Posts Tagged policing

Socialist Magazine Jacobin Is Against New Gun Laws

From Jacobin:

Gun violence is a major problem in the United States, and calls for lawmakers to “do something” in response to lives lost are certainly understandable. Unfortunately, “doing something” tends to involve passing more criminal statutes, imposing longer prison sentences, or further empowering police officers. In many jurisdictions, police and sheriffs hold almost unfettered discretion in determining who can obtain a license to own or possess a handgun. Licensing requirements frequently rely on criminal records, which in turn reflect race- and class-based disparities in enforcement.

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Gun Control vs BLM

From National Review:

For decades, gun-control advocates promoted greater police power as well as known practices of institutional racism within police firearms-licensing divisions. Now that there are calls to “defund the police,” many leaders of the gun-control lobby, who are mostly white, should rightly fear that their history of siding with the police and promoting policies now deemed racist by progressives may make them the next casualty of cancel culture.

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Protests vs Riots

From Quillette:

This pattern of events is familiar because it has repeated itself numerous times over American history following acts of police brutality, especially in cases where, as with Floyd, the victim was black. First, large numbers of people protest peacefully, drawing attention to their cause and attracting national sympathy. Then, a smaller group turns violent, causing destruction in the community and sometimes harming innocent people. That smaller group sometimes includes people who exploit the chaos for their own ends. During the Baltimore riots of 2015, for instance, the looting of pharmacies led to opioids and other drugs flooding the market, likely feeding drug dependency, enriching gangs, and fueling more crime.

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Police Reform Is Needed

From The American Conservative:

Such killings would likely not occur without the sense of impunity conferred on police in much of this nation. Sen. Amy Klobuchar, a top contender for Vice President candidacy for Joe Biden, was the chief prosecutor for Hennepin County (including Minneapolis) from 1998 to 2006. Klobuchar, who was nicknamed “KloboCop” by detractors,  “declined to bring charges in more than two dozen cases in which people were killed in encounters with police” while she “aggressively prosecuted smaller offenses” by private citizens, the Washington Post noted. Her record was aptly summarized by a headline early this year from the Twin Cities Pioneer Press: “Klobuchar ramped up prosecutions, except in cases against police.”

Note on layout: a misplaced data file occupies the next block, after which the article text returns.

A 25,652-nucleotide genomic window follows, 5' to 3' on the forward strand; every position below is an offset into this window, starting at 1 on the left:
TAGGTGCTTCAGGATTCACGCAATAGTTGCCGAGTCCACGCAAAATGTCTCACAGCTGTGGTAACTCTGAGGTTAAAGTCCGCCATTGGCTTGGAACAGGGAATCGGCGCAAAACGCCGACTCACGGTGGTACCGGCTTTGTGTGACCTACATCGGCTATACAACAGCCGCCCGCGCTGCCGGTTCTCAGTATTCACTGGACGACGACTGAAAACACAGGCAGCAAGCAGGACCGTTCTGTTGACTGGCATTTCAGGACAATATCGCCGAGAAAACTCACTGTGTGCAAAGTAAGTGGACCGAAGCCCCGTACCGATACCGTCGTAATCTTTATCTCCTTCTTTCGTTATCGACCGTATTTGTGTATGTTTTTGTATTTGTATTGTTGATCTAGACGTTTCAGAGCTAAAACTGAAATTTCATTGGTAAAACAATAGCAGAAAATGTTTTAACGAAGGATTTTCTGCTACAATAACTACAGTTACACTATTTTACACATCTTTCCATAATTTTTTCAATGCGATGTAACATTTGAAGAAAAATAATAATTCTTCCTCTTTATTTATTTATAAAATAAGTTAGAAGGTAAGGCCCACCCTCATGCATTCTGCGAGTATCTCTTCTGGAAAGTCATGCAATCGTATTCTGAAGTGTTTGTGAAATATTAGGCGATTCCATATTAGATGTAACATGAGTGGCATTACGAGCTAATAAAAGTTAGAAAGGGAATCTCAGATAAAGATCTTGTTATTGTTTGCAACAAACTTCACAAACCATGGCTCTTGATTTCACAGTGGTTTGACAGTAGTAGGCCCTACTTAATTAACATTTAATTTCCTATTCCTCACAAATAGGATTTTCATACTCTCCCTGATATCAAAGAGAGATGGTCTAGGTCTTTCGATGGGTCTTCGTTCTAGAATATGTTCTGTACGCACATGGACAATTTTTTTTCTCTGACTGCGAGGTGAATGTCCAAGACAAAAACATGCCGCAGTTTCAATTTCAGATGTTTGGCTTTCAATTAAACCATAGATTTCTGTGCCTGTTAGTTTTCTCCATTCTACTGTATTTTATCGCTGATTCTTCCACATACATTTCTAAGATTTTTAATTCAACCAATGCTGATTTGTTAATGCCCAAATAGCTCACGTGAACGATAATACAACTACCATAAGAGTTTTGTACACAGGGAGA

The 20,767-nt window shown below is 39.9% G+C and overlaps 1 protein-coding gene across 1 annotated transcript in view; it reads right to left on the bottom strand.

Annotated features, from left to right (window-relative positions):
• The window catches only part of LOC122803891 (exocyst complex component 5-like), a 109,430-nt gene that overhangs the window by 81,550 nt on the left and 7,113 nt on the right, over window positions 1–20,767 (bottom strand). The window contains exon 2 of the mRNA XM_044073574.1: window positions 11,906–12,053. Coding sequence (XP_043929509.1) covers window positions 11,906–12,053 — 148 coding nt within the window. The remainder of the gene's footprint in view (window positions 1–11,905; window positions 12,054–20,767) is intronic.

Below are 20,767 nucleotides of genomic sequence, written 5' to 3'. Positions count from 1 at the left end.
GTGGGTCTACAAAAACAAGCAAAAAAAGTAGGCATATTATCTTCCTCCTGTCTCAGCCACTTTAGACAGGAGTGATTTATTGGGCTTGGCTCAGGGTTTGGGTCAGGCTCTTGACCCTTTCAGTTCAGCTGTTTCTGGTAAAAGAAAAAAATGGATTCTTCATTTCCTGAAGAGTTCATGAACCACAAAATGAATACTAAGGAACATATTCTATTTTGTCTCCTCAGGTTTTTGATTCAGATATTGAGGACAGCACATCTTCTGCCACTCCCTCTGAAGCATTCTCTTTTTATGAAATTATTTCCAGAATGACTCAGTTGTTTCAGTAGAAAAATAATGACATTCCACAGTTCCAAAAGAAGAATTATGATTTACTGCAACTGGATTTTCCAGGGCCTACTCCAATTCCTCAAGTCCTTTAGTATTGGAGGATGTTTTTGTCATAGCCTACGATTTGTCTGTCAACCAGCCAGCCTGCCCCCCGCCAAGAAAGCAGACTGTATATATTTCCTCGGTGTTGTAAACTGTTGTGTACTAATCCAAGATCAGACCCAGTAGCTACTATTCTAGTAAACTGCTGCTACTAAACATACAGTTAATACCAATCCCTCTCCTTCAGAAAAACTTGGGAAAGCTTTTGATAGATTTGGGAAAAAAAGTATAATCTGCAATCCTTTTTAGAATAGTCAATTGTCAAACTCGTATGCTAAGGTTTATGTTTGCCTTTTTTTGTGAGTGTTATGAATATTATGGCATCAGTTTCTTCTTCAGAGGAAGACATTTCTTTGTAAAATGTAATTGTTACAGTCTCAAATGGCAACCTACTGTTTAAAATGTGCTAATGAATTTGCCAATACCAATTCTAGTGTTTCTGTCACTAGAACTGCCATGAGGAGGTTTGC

Minnesota cops also benefit from their state’s so-called “police officer’s bill of rights,” which impede investigations into killings by police and other misconduct. 

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California Wastes Millions Trying To Confiscate Guns

From The Washington Post:

This is a slow, painstaking process, and it has fallen behind in recent years. After the Sandy Hook shooting in 2013, lawmakers gave the gun seizure program a $24 million infusion to fund more agents to knock on more doors. The goal was to investigate every one of the 20,000-some people who remained on the illegal gun owner list.

Part of the problem is that it is hard to keep up with the new people being added to the list all the time. Last year, agents conducted 7,573 investigations and seized 3,286 firearms. At the same time, 7,031 gun owners were newly flagged. The state has hired 18 additional agents to bolster its 33-person unit, and has been trying to staff up more.

California is wasting millions of taxpayer dollars and police officers’ time looking for “criminals” while real crime and police work is being avoided. Is it any wonder why people are leaving California in droves?

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The State’s Use Of Force To Enforce Law

This article deals with the recent death of a New York man which was the result of cops enforcing a cigarette tax.

On the opening day of law school, I always counsel my first-year students never to support a law they are not willing to kill to enforce. Usually they greet this advice with something between skepticism and puzzlement, until I remind them that the police go armed to enforce the will of the state, and if you resist, they might kill you.

I wish this caution were only theoretical. It isn’t. Whatever your view on the refusal of a New York City grand jury to indict the police officer whose chokehold apparently led to the death of Eric Garner, it’s useful to remember the crime that Garner is alleged to have committed: He was selling individual cigarettes, or loosies, in violation of New York law.


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Buffalo PD Searches Obituaries For Gun Permit Holders

From WGRZ:

Buffalo Police say they’re determined to get more guns off the streets and now they’re checking to see whether pistol permit holders have passed away and what happened to their gun or guns.

“We recently started a program where we’re cross referencing all the pistol permit holders with the death records, and we’re sending people out to collect the guns whenever possible so that they don’t end up in the wrong hands,” said Police Commissioner Daniel Derrenda.” Because at times they lay out there and the family is not aware of them and they end up just out on the street.”

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